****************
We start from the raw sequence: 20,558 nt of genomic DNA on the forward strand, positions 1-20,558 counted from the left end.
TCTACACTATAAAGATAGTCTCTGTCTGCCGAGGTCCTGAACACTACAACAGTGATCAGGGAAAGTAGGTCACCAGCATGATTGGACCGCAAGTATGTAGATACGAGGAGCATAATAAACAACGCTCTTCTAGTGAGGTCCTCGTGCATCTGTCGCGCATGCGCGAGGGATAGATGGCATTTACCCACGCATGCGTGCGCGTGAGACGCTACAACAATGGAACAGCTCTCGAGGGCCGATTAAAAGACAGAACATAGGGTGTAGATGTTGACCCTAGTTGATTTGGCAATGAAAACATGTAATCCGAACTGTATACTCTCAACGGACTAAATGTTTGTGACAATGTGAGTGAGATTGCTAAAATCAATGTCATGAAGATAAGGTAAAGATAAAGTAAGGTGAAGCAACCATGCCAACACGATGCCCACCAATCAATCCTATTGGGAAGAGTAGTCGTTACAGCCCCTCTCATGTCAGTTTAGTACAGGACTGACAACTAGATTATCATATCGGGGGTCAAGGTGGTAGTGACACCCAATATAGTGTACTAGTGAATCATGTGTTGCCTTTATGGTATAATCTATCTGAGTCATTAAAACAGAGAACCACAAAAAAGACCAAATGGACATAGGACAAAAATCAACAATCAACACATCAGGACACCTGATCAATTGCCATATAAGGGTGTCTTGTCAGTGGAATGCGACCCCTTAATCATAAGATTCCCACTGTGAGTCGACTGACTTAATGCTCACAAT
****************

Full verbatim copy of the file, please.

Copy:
We start from the raw sequence: 20,558 nt of genomic DNA on the forward strand, positions 1-20,558 counted from the left end.
TCTACACTATAAAGATAGTCTCTGTCTGCCGAGGTCCTGAACACTACAACAGTGATCAGGGAAAGTAGGTCACCAGCATGATTGGACCGCAAGTATGTAGATACGAGGAGCATAATAAACAACGCTCTTCTAGTGAGGTCCTCGTGCATCTGTCGCGCATGCGCGAGGGATAGATGGCATTTACCCACGCATGCGTGCGCGTGAGACGCTACAACAATGGAACAGCTCTCGAGGGCCGATTAAAAGACAGAACATAGGGTGTAGATGTTGACCCTAGTTGATTTGGCAATGAAAACATGTAATCCGAACTGTATACTCTCAACGGACTAAATGTTTGTGACAATGTGAGTGAGATTGCTAAAATCAATGTCATGAAGATAAGGTAAAGATAAAGTAAGGTGAAGCAACCATGCCAACACGATGCCCACCAATCAATCCTATTGGGAAGAGTAGTCGTTACAGCCCCTCTCATGTCAGTTTAGTACAGGACTGACAACTAGATTATCATATCGGGGGTCAAGGTGGTAGTGACACCCAATATAGTGTACTAGTGAATCATGTGTTGCCTTTATGGTATAATCTATCTGAGTCATTAAAACAGAGAACCACAAAAAAGACCAAATGGACATAGGACAAAAATCAACAATCAACACATCAGGACACCTGATCAATTGCCATATAAGGGTGTCTTGTCAGTGGAATGCGACCCCTTAATCATAAGATTCCCACTGTGAGTCGACTGACTTAATGCTCACAAT